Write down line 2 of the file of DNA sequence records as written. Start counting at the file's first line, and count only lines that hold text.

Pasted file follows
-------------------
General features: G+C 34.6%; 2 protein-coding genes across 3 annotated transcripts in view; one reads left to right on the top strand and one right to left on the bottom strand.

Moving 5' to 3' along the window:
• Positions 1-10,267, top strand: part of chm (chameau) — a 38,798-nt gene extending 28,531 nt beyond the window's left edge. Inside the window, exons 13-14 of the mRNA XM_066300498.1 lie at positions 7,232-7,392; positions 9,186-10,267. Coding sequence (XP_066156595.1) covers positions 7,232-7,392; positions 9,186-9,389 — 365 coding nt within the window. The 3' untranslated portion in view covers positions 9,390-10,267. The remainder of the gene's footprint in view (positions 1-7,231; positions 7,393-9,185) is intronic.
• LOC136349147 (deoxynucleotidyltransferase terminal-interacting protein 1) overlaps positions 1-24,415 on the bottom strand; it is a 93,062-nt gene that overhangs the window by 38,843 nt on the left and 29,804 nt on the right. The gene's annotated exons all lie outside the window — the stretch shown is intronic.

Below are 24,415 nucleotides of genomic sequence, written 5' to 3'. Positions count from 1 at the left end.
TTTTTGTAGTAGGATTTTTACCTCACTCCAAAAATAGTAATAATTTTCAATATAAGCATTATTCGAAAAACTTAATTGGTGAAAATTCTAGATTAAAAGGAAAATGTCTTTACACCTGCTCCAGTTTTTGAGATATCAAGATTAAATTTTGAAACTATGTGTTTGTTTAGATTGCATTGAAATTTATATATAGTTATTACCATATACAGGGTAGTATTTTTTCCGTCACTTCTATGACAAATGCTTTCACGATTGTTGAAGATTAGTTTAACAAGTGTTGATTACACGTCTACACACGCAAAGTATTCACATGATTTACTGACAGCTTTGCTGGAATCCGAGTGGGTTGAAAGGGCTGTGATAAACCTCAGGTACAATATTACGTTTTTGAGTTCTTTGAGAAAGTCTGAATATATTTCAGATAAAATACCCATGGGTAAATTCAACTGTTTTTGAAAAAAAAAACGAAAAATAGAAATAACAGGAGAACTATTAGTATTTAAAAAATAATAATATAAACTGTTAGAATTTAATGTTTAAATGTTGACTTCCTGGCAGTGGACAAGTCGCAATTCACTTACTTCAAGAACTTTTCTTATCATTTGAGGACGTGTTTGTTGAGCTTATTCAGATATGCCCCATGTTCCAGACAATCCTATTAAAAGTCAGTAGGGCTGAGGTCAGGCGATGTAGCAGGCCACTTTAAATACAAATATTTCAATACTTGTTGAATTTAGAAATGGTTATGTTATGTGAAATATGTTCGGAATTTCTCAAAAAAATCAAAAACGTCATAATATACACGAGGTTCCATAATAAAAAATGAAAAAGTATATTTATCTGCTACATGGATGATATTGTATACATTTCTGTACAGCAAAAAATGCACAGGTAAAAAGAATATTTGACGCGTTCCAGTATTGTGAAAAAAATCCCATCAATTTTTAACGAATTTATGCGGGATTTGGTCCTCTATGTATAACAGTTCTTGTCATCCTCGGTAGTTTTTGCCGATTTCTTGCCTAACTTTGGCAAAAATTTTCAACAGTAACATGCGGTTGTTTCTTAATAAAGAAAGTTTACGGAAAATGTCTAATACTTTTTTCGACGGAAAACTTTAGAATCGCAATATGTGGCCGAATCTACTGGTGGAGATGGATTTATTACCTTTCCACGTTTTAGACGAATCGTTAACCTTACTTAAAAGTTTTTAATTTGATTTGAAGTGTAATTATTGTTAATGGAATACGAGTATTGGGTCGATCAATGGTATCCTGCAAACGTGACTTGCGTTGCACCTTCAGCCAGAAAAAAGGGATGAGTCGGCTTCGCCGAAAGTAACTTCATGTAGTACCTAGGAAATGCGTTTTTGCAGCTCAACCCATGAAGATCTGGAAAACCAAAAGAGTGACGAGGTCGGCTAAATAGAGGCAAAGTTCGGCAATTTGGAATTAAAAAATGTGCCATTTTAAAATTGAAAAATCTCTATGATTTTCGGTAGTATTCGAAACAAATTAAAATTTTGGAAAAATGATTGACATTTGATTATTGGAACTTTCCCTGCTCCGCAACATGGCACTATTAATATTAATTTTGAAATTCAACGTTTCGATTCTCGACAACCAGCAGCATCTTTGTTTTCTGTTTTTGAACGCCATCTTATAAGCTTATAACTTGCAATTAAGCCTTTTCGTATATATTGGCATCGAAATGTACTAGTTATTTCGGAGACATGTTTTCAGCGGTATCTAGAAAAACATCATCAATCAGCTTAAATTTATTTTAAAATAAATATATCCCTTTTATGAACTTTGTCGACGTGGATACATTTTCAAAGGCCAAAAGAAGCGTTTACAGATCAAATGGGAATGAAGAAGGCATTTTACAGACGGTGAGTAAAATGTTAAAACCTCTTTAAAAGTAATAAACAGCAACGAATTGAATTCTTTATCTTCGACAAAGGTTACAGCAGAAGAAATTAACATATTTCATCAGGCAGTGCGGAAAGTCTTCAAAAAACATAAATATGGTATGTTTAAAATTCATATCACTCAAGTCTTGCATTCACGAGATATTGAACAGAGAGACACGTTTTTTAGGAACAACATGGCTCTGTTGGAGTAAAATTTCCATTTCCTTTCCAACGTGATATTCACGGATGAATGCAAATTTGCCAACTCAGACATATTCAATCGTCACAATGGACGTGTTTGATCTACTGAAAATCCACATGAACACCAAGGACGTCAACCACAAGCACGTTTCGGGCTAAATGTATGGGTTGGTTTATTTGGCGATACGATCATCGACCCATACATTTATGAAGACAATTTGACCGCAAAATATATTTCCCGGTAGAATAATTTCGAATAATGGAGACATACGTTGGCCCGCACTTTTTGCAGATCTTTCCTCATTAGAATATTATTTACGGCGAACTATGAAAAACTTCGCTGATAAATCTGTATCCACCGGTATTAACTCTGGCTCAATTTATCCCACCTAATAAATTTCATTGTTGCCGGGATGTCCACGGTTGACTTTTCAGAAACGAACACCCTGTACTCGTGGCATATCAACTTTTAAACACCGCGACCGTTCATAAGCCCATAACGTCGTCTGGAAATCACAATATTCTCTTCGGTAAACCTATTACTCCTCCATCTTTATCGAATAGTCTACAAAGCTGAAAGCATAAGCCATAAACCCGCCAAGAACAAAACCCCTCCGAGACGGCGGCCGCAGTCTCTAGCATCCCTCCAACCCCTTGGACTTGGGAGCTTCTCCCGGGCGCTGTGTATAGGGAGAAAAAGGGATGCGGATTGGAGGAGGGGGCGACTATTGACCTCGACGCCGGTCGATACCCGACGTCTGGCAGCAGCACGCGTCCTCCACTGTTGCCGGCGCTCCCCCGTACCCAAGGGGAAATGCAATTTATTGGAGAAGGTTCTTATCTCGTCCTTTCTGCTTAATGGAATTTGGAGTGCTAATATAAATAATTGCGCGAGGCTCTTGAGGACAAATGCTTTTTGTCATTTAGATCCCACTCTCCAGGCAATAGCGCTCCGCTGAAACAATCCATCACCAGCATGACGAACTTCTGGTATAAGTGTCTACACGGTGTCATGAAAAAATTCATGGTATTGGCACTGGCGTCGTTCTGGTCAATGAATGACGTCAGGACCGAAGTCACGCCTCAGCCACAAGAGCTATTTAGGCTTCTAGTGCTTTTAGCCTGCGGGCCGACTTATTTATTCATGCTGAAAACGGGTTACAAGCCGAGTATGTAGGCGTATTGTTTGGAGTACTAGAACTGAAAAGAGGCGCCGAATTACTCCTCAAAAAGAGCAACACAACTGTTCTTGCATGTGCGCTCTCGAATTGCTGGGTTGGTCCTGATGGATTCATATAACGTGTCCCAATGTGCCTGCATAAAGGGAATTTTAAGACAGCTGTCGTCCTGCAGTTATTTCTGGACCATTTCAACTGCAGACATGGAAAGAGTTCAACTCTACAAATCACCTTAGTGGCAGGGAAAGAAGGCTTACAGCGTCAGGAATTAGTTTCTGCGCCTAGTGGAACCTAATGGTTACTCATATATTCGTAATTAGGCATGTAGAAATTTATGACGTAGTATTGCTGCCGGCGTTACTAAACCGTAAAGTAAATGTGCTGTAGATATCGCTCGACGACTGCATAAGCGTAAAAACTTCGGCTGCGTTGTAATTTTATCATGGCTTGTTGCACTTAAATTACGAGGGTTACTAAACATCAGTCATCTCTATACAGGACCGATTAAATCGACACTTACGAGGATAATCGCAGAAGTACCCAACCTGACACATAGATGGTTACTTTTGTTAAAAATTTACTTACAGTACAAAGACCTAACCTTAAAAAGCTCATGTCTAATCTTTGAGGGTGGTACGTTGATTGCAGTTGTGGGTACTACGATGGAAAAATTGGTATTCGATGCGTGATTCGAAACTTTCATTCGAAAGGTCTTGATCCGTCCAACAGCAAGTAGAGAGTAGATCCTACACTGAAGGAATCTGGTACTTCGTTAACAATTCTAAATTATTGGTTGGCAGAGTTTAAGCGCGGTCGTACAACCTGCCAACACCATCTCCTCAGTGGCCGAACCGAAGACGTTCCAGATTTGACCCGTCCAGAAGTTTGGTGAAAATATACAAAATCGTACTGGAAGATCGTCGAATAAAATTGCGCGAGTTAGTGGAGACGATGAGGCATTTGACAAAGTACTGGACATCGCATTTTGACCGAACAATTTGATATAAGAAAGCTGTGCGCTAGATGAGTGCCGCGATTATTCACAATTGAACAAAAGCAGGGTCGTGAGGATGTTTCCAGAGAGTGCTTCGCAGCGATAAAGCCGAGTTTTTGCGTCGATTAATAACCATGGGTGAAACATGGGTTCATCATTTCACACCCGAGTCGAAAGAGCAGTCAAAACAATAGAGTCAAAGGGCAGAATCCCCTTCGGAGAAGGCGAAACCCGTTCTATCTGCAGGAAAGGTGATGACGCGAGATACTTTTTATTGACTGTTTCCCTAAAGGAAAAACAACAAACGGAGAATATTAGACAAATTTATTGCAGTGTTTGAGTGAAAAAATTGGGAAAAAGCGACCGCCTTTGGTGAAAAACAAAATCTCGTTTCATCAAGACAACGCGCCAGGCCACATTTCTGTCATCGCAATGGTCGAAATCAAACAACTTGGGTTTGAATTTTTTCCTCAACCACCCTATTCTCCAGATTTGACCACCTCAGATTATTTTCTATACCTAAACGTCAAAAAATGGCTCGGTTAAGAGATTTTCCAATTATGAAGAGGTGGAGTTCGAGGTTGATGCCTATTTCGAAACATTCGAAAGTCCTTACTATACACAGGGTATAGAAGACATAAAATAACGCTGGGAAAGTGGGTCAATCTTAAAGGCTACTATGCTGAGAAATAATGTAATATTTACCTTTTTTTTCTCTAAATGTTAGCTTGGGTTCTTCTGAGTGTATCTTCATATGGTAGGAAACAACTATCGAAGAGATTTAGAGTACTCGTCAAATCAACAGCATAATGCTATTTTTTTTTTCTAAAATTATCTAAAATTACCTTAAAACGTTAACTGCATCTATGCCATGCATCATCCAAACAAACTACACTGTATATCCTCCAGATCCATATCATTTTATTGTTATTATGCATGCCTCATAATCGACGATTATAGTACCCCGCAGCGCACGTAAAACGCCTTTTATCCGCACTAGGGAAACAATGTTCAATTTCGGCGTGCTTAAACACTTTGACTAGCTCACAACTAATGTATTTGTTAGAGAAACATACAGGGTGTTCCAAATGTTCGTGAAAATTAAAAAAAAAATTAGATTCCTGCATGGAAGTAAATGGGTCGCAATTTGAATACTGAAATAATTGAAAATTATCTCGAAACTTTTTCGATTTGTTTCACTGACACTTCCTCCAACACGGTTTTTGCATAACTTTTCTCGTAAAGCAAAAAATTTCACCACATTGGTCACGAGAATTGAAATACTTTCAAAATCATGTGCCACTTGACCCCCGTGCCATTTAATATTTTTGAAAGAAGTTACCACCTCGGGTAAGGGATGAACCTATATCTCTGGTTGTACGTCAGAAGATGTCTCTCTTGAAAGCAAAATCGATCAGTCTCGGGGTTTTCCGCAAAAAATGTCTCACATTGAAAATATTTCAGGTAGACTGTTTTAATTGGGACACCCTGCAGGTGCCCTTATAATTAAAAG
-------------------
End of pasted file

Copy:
Moving 5' to 3' along the window: